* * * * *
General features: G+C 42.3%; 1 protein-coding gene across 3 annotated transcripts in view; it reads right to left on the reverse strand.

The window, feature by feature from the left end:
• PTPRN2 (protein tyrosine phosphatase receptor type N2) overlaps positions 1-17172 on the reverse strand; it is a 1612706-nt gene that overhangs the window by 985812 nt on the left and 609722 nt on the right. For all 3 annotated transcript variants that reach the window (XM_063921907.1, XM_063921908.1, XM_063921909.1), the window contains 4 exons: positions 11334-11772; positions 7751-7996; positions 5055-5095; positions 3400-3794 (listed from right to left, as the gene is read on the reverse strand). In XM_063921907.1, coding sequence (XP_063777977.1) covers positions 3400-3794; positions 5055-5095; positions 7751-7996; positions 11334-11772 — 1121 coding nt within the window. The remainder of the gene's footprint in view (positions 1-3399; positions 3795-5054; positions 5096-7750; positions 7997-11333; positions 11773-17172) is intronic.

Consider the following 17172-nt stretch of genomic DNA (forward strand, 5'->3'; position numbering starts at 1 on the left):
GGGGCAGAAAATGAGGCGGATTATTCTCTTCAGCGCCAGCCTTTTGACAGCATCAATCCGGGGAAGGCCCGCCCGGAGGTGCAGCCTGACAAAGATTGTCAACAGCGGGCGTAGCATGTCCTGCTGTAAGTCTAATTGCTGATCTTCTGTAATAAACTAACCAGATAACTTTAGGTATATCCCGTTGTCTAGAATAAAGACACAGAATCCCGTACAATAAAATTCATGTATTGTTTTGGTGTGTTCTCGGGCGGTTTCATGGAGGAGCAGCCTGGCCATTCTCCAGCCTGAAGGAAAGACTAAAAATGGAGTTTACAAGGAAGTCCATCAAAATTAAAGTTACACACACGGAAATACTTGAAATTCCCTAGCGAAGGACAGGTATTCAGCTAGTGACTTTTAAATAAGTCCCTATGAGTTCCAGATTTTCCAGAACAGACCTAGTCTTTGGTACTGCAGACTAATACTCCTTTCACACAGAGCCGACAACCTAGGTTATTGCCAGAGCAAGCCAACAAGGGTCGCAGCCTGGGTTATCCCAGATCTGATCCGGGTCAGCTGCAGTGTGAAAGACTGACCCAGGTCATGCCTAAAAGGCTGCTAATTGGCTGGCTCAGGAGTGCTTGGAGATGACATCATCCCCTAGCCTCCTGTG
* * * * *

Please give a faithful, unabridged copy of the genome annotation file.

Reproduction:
General features: G+C 42.3%; 1 protein-coding gene across 3 annotated transcripts in view; it reads right to left on the reverse strand.

The window, feature by feature from the left end:
• PTPRN2 (protein tyrosine phosphatase receptor type N2) overlaps positions 1-17172 on the reverse strand; it is a 1612706-nt gene that overhangs the window by 985812 nt on the left and 609722 nt on the right. For all 3 annotated transcript variants that reach the window (XM_063921907.1, XM_063921908.1, XM_063921909.1), the window contains 4 exons: positions 11334-11772; positions 7751-7996; positions 5055-5095; positions 3400-3794 (listed from right to left, as the gene is read on the reverse strand). In XM_063921907.1, coding sequence (XP_063777977.1) covers positions 3400-3794; positions 5055-5095; positions 7751-7996; positions 11334-11772 — 1121 coding nt within the window. The remainder of the gene's footprint in view (positions 1-3399; positions 3795-5054; positions 5096-7750; positions 7997-11333; positions 11773-17172) is intronic.

Consider the following 17172-nt stretch of genomic DNA (forward strand, 5'->3'; position numbering starts at 1 on the left):
GGGGCAGAAAATGAGGCGGATTATTCTCTTCAGCGCCAGCCTTTTGACAGCATCAATCCGGGGAAGGCCCGCCCGGAGGTGCAGCCTGACAAAGATTGTCAACAGCGGGCGTAGCATGTCCTGCTGTAAGTCTAATTGCTGATCTTCTGTAATAAACTAACCAGATAACTTTAGGTATATCCCGTTGTCTAGAATAAAGACACAGAATCCCGTACAATAAAATTCATGTATTGTTTTGGTGTGTTCTCGGGCGGTTTCATGGAGGAGCAGCCTGGCCATTCTCCAGCCTGAAGGAAAGACTAAAAATGGAGTTTACAAGGAAGTCCATCAAAATTAAAGTTACACACACGGAAATACTTGAAATTCCCTAGCGAAGGACAGGTATTCAGCTAGTGACTTTTAAATAAGTCCCTATGAGTTCCAGATTTTCCAGAACAGACCTAGTCTTTGGTACTGCAGACTAATACTCCTTTCACACAGAGCCGACAACCTAGGTTATTGCCAGAGCAAGCCAACAAGGGTCGCAGCCTGGGTTATCCCAGATCTGATCCGGGTCAGCTGCAGTGTGAAAGACTGACCCAGGTCATGCCTAAAAGGCTGCTAATTGGCTGGCTCAGGAGTGCTTGGAGATGACATCATCCCCTAGCCTCCTGTG